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Daterra 2024 Farm Update

It’s that time of year again…fresh crop Brazil is upon us!

Each year, Daterra shares a Field Report, bringing us up to date with news, quality and production on the farm.

This year, like many coffee producers across the globe, the challenges of climate change are being felt at Daterra. But, with a long-standing history in innovation and sustainable practices, the farm is in good stead to keep impact to a minimum.

The new Daterra crop ships in September and will be available from November in UK and EU warehouses. If you are a Daterra customer, a trade team member will be in touch to discuss your requirements.

Field Report

Climate change is creating challenges for coffee producers across the world. And things are no different at Daterra. Since August 2023, rainfall has been below average, while temperatures have been above average, creating soil hydric deficits. Regional temperatures are also 4°C higher than normal,

This affects not only Daterra and Cerrado but also other coffee-producing regions. Minas Gerais has faced record-breaking or above-average temperatures since November 2023. The higher temperatures accelerate cherry ripening, shortening the harvest period and increasing costs, logistics challenges, and quality issues. As a result, harvesting started early in some areas, with many producers reporting smaller screen sizes, potentially impacting yield.

In Cerrado, three main flowerings occurred during spring—in September, October, and November. These spaced-out flowerings significantly impact quality, causing non-uniform maturation and leading to uneven harvested lots. This situation presents additional challenges for coffee producers who strive to maintain high quality despite adverse conditions.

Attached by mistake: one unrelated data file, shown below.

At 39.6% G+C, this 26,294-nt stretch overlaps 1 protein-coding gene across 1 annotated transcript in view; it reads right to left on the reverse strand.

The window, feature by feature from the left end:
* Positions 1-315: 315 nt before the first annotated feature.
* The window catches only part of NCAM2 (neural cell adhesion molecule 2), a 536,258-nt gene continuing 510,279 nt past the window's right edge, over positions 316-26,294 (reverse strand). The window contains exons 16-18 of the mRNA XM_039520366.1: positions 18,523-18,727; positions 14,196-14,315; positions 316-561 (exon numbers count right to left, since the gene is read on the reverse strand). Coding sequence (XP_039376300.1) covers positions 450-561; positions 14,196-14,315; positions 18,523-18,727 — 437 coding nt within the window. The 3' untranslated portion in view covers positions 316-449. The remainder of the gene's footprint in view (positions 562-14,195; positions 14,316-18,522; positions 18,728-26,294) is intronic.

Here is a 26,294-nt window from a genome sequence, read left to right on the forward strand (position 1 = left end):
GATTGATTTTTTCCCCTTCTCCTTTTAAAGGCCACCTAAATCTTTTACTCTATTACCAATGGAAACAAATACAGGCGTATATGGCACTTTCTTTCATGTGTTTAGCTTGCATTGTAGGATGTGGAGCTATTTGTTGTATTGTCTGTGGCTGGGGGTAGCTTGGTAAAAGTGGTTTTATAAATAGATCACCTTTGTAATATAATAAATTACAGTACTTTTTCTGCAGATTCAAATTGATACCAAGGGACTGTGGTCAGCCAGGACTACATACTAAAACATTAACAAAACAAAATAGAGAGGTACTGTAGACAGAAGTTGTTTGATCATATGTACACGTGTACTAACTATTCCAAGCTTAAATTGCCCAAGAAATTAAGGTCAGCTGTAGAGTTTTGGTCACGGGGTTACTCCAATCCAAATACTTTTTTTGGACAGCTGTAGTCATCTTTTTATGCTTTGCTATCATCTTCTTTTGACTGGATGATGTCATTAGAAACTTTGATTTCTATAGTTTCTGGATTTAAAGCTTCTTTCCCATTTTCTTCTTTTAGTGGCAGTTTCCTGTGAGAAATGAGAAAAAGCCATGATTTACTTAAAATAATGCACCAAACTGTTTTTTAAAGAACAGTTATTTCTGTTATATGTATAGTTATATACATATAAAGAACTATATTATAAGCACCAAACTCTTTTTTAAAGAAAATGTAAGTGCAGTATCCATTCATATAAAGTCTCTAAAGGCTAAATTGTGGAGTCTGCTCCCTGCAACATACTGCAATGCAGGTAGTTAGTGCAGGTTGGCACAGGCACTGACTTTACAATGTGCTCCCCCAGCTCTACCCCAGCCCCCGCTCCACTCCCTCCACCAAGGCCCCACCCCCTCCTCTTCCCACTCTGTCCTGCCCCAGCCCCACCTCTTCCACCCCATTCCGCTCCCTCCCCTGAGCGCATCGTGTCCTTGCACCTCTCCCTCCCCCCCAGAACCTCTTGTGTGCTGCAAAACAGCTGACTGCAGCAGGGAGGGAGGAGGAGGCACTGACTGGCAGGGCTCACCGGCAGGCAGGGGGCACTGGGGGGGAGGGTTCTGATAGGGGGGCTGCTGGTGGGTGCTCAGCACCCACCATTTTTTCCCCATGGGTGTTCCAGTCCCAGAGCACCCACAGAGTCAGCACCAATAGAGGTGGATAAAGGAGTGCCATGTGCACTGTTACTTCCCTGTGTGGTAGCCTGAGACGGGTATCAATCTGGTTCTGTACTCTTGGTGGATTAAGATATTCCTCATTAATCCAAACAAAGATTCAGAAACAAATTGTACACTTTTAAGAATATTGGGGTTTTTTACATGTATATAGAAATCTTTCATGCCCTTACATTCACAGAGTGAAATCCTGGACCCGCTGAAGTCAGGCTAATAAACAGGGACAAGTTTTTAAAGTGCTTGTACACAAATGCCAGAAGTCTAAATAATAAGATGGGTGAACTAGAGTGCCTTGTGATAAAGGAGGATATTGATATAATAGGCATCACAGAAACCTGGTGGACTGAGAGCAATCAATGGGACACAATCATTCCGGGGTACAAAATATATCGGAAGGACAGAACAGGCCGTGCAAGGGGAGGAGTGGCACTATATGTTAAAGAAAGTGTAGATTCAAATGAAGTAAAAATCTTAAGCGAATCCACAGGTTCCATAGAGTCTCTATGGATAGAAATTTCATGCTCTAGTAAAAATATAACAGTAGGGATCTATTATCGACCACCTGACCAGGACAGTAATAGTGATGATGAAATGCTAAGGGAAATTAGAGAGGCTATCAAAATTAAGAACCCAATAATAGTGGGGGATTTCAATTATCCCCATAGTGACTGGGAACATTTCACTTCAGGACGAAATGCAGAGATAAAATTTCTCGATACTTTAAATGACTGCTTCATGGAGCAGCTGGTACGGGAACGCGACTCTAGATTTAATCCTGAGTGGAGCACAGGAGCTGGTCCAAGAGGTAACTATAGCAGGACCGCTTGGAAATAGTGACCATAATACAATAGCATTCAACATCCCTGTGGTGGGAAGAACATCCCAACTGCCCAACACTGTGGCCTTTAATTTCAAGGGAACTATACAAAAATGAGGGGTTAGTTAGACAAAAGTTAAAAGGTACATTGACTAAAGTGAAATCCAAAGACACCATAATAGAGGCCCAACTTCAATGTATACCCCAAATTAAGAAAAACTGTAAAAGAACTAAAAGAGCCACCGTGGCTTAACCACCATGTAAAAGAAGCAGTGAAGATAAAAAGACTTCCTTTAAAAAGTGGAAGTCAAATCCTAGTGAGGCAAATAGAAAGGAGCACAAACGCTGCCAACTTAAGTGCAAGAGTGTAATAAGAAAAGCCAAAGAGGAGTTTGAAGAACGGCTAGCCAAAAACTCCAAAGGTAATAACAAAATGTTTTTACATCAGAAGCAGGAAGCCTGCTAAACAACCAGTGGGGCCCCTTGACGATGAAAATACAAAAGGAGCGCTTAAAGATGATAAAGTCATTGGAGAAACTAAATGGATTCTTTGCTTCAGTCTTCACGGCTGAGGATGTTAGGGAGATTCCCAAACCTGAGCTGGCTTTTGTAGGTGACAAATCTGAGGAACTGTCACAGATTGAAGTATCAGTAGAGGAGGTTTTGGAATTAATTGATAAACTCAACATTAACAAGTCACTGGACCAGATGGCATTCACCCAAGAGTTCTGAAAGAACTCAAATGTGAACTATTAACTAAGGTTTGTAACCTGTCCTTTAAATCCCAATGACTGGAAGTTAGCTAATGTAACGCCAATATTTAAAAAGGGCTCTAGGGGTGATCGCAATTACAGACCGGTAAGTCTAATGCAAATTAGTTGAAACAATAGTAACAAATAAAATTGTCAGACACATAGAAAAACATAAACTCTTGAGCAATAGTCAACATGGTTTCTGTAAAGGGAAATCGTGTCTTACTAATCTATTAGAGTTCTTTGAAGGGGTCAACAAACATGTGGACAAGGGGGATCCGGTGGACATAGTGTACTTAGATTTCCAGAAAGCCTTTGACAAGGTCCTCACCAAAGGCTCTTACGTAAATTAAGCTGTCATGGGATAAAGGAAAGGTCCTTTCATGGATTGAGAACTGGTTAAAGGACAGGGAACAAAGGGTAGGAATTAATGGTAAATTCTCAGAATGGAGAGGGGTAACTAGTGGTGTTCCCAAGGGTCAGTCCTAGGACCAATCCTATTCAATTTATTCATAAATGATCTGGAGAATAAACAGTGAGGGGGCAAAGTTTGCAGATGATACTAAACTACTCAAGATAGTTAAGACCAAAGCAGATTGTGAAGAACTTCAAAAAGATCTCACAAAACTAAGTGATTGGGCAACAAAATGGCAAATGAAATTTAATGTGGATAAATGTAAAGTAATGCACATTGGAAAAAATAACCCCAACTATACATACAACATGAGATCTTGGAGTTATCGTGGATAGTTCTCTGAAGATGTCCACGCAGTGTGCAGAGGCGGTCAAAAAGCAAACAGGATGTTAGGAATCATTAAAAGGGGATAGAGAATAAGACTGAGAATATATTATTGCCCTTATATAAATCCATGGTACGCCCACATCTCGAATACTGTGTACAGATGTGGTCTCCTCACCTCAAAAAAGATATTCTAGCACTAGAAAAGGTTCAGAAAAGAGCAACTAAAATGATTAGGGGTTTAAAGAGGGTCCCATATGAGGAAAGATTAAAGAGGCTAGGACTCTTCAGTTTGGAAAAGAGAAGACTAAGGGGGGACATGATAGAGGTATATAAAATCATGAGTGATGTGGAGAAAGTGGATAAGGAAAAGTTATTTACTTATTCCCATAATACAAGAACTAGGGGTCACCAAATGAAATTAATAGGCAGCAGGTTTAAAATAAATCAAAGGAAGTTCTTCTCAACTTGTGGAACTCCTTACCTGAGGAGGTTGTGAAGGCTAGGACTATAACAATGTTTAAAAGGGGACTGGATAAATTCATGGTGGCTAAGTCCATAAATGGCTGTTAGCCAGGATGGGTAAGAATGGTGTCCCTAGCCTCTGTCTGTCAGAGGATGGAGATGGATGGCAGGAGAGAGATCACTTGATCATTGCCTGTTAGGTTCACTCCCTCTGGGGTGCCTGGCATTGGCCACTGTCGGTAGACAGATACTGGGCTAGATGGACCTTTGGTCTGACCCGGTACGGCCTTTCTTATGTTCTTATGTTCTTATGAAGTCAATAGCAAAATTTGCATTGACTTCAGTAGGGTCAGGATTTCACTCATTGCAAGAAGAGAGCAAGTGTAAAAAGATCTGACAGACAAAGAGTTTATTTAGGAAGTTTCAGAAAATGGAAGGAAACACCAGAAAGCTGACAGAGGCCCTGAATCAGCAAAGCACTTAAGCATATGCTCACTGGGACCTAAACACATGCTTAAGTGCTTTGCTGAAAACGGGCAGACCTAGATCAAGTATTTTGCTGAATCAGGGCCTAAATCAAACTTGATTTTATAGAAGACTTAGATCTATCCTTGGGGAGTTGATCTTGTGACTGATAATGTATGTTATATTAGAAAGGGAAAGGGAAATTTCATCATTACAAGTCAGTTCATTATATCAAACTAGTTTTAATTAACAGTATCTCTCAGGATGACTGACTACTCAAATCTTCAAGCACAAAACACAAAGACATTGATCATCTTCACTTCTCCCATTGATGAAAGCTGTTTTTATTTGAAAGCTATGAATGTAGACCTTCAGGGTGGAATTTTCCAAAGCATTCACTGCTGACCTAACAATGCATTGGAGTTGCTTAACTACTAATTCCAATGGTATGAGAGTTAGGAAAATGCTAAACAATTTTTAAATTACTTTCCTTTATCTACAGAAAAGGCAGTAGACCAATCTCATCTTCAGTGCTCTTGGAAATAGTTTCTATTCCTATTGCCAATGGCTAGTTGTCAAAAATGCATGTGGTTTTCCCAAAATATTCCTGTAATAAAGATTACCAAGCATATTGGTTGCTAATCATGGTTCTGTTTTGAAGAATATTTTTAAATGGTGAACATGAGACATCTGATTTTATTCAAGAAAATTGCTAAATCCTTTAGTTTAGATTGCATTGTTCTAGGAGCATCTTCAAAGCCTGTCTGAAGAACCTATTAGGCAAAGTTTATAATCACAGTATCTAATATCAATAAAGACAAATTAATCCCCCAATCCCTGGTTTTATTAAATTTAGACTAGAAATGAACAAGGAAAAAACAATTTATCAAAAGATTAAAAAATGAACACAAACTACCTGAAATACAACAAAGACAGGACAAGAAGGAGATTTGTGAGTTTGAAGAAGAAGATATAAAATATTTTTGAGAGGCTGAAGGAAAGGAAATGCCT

What is Daterra doing?

Daterra is always working hard to overcome challenges. Irrigation has been a key focus for many years, with a big project planned until 2030 to equip the entire farm. Right now, being able to irrigate 70% of the farm has helped reduce the impact of the weather.

Daterra is also creating a platform to “produce water” by restoring springs, planting trees, and regenerating Cerrado through the Tree_llion Project. They’re investing in water management and storage by building dams and creating large water storage sites. These “Water Farms” and “CO2 Farms” will help ensure future coffee production.

How does this affect coffee?

So far, Daterra has harvested 21% of the crop, and screen development looks good. There’s a slight increase in 15-screen coffees in faster-maturing areas, but volumes of 16/18 screens remain normal. This minor increase in small screens won’t affect the estimated production. Daterra plans to use these 15-screen beans in offerings like “Full Bloom” and “Petit Full Bloom,” with consistent flavor profiles thanks to the Daterra Penta Process, electronic sorters, and custom-made density tables.

For maturation non-uniformity, Daterra uses Selective Mechanical Harvesting. The team analyzes maturation in small farm sectors and performs multiple tastings to ensure the coffee is ripe. Harvesting machines are adjusted to strip only the juiciest cherries, leaving underripe ones on the branches for later collection. This method incurs higher costs but ensures quality. Additionally, the Smart Coffee Processing Unit can separate cherries into eight maturation levels, ensuring any underripe cherries are sorted out.

Click the link below to learn more about Daterra’s system for selective sorting.

Daterra’s Selective Sorting System

Learn More

These efforts show Daterra’s commitment to quality despite tough conditions. Their investments in irrigation and innovative harvesting techniques highlight their dedication to producing exceptional coffee and overcoming any obstacles.